Gov. Holcomb sworn into office for second term

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Gov. Eric J. Holcomb is sworn into office for his second term while First Lady Janet Holcomb holds the Bible.

By Patrick Forrest

Governor Eric Holcomb began his second term in office Monday, January 11, after being sworn in during a small, private ceremony at the Indiana State Museum. Holcomb, Attorney General Todd Rokita and Lt. Gov. Suzanne Crouch all took their oaths of office during the ceremony before about 50 people who wore masks as COVID-19 precautions precautions against COVID-19.

The inaugural ceremony was scaled back from four years ago when Holcomb first took office before some 2,000 people at the Illinois State Fairgrounds Coliseum.

In a speech, the Governor attempted to highlight the immediate goals of his second term in office, including the distribution of the COVID-19 vaccine as well as facilitating the rebound of the state’s economy.

“I will not ever minimize the challenges that we still face, of emerging from this pandemic, sustaining our recovery, continuing to strengthen our state and extending opportunity to all Hoosiers,” Holcomb said. “That is the work before us for sure. But I remain convinced that for Indiana the future is in fact now, and I will work every day to make that future a reality for all of us.”

Holcomb was able to win a second term by defeating two competitors in November, Libertarian Donald Rainwater and Democrat Woody Myers. Myers was able to win in areas like Lake County, however not receiving as large a share of votes as Joe Biden or Frank Mrvan, as well as his opponent’s crushing percentages downstate, led to his defeat.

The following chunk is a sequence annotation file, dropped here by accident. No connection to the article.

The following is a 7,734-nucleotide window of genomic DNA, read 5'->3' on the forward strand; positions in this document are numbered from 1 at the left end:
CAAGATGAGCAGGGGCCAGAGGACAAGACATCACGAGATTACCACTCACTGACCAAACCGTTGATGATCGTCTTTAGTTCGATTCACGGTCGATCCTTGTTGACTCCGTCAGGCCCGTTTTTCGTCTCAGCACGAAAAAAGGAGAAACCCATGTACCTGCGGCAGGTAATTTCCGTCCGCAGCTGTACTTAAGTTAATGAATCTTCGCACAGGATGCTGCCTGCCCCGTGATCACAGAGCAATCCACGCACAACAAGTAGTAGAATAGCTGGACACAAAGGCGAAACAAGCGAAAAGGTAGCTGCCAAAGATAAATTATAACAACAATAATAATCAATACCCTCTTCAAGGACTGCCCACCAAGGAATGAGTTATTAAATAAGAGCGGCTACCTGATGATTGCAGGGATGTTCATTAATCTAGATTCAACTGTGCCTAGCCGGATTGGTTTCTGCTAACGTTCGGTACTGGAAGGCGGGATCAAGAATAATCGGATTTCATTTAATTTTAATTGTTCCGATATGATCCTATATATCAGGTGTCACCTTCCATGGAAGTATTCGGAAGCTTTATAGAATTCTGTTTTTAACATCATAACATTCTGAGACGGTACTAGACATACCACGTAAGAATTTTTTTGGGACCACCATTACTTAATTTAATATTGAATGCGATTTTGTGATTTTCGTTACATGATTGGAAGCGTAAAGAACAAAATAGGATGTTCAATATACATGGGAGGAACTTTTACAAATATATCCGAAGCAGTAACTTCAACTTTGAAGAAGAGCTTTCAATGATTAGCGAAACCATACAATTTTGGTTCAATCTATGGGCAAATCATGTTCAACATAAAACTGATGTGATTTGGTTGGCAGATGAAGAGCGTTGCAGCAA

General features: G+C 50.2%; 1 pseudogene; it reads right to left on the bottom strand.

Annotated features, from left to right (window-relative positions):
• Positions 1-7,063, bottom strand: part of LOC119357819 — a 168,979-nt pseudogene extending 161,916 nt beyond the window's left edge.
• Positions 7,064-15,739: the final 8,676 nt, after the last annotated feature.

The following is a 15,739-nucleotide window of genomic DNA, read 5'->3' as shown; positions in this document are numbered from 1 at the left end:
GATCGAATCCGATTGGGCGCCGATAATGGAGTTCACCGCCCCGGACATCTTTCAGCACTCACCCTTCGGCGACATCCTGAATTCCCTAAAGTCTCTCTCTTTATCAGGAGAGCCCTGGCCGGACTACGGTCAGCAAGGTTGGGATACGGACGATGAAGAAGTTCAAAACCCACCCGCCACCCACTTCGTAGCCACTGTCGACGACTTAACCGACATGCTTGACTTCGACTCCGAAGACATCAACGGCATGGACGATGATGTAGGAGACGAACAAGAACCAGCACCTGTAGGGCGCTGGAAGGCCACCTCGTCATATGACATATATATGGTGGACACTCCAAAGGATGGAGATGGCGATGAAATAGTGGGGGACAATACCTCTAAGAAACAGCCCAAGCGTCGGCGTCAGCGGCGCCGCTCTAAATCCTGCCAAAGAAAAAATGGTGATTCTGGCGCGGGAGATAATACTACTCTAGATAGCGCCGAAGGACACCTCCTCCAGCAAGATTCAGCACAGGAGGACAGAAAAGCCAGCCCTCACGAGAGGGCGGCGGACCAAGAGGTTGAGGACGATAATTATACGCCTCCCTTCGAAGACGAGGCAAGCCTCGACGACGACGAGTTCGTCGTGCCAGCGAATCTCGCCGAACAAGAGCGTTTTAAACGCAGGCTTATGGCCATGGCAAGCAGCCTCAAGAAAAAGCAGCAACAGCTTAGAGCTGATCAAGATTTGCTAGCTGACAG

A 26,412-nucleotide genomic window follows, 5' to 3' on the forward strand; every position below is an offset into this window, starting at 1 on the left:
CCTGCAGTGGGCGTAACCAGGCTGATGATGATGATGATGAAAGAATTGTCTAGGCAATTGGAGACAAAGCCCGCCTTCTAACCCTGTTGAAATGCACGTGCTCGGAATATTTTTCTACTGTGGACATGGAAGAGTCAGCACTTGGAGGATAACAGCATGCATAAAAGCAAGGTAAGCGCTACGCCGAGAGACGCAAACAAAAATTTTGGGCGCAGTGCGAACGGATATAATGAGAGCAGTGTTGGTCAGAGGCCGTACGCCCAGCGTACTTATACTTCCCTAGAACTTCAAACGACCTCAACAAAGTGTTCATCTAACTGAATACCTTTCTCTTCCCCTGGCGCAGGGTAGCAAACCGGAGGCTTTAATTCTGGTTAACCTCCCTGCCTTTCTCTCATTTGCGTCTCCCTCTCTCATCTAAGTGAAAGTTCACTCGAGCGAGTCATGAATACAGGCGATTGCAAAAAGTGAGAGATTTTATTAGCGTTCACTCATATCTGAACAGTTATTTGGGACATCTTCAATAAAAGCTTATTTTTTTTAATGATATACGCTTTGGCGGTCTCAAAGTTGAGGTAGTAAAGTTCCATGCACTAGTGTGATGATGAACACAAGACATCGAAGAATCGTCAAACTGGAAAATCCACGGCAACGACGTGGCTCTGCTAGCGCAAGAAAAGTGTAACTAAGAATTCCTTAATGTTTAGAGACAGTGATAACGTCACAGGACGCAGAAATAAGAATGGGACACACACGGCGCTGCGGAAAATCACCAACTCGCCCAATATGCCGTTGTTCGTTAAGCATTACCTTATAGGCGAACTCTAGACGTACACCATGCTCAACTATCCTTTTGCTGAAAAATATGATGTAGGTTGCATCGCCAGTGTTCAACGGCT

For the entire state Holcomb received 58 percent of the votes. Myers got 29.5 percent of the votes and Rainwater received 12.5 percent.

“That must be nurtured, not further suppressed or ignored,” Myers said. “Voting, like breathing, should be easy, not hard. It’s way past time for that and so much else to change.”

Many in Myers’ campaign hoped for a swell of Black turnout, similar to what was seen in Georgia both in November and January’s runoff elections. Unfortunately for Myers, who was vying to become the state’s first Black governor, there wasn’t one.

“I thanked him for stepping up and stepping forward and offering an option, offering a real contribution to the conversation we are having as Hoosiers to where we want to lead this state,” Holcomb said of Myers during his victory speech in November.

Rokita also gave a speech at the event, making certain to cover most of his party’s major selling points, including when “you will see liberty in action.”

“In my administration you can expect our team to put liberty in action every single day, starting with the defense of our God-given rights, which the founders recorded in our Constitution and its original amendments,” he said.

“You will see liberty in action when we work to protect the freedom found in the right to life. You will see liberty in action when we stand up for the right of all Hoosiers to be free to peaceably assemble and go to church.”

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